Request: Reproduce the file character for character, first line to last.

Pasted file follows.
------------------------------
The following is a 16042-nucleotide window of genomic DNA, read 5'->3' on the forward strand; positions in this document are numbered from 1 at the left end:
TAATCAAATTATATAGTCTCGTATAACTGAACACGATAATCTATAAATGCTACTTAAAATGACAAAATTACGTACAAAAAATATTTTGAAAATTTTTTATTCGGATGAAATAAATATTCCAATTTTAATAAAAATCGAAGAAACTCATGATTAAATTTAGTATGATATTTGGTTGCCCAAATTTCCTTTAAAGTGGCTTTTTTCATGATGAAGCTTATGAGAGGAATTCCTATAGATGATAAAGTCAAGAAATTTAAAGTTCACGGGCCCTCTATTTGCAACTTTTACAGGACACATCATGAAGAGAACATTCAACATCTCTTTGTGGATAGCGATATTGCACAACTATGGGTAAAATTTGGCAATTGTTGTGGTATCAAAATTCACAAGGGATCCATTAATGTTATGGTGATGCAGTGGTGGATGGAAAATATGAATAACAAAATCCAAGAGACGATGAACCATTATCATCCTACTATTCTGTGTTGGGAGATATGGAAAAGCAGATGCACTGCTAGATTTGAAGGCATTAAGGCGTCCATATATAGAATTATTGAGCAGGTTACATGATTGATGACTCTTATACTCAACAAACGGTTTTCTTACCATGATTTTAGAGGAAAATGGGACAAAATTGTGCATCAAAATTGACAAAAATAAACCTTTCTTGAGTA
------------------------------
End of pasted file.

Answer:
The following is a 16042-nucleotide window of genomic DNA, read 5'->3' on the forward strand; positions in this document are numbered from 1 at the left end:
TAATCAAATTATATAGTCTCGTATAACTGAACACGATAATCTATAAATGCTACTTAAAATGACAAAATTACGTACAAAAAATATTTTGAAAATTTTTTATTCGGATGAAATAAATATTCCAATTTTAATAAAAATCGAAGAAACTCATGATTAAATTTAGTATGATATTTGGTTGCCCAAATTTCCTTTAAAGTGGCTTTTTTCATGATGAAGCTTATGAGAGGAATTCCTATAGATGATAAAGTCAAGAAATTTAAAGTTCACGGGCCCTCTATTTGCAACTTTTACAGGACACATCATGAAGAGAACATTCAACATCTCTTTGTGGATAGCGATATTGCACAACTATGGGTAAAATTTGGCAATTGTTGTGGTATCAAAATTCACAAGGGATCCATTAATGTTATGGTGATGCAGTGGTGGATGGAAAATATGAATAACAAAATCCAAGAGACGATGAACCATTATCATCCTACTATTCTGTGTTGGGAGATATGGAAAAGCAGATGCACTGCTAGATTTGAAGGCATTAAGGCGTCCATATATAGAATTATTGAGCAGGTTACATGATTGATGACTCTTATACTCAACAAACGGTTTTCTTACCATGATTTTAGAGGAAAATGGGACAAAATTGTGCATCAAAATTGACAAAAATAAACCTTTCTTGAGTA